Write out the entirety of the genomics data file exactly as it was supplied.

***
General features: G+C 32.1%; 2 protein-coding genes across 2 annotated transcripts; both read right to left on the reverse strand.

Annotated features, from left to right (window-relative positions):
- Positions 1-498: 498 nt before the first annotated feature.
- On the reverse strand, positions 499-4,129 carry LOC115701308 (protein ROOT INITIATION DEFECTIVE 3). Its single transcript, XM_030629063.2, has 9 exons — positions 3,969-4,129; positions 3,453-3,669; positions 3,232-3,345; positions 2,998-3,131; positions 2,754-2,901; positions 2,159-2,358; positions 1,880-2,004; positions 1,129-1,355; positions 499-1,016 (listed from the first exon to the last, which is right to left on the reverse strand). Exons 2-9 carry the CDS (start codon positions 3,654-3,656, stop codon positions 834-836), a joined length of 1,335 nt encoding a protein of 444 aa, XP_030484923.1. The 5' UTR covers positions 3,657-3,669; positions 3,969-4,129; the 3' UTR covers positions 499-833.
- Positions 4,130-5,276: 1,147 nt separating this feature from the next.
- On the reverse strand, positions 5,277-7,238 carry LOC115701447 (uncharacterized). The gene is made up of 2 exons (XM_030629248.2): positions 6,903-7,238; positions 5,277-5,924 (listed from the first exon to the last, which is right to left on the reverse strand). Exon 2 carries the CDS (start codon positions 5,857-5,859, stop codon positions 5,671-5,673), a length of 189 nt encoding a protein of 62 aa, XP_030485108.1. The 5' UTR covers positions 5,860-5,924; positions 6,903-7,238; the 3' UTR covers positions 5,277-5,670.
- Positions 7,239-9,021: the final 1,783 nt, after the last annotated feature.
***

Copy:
General features: G+C 32.1%; 2 protein-coding genes across 2 annotated transcripts; both read right to left on the reverse strand.

Annotated features, from left to right (window-relative positions):
- Positions 1-498: 498 nt before the first annotated feature.
- On the reverse strand, positions 499-4,129 carry LOC115701308 (protein ROOT INITIATION DEFECTIVE 3). Its single transcript, XM_030629063.2, has 9 exons — positions 3,969-4,129; positions 3,453-3,669; positions 3,232-3,345; positions 2,998-3,131; positions 2,754-2,901; positions 2,159-2,358; positions 1,880-2,004; positions 1,129-1,355; positions 499-1,016 (listed from the first exon to the last, which is right to left on the reverse strand). Exons 2-9 carry the CDS (start codon positions 3,654-3,656, stop codon positions 834-836), a joined length of 1,335 nt encoding a protein of 444 aa, XP_030484923.1. The 5' UTR covers positions 3,657-3,669; positions 3,969-4,129; the 3' UTR covers positions 499-833.
- Positions 4,130-5,276: 1,147 nt separating this feature from the next.
- On the reverse strand, positions 5,277-7,238 carry LOC115701447 (uncharacterized). The gene is made up of 2 exons (XM_030629248.2): positions 6,903-7,238; positions 5,277-5,924 (listed from the first exon to the last, which is right to left on the reverse strand). Exon 2 carries the CDS (start codon positions 5,857-5,859, stop codon positions 5,671-5,673), a length of 189 nt encoding a protein of 62 aa, XP_030485108.1. The 5' UTR covers positions 5,860-5,924; positions 6,903-7,238; the 3' UTR covers positions 5,277-5,670.
- Positions 7,239-9,021: the final 1,783 nt, after the last annotated feature.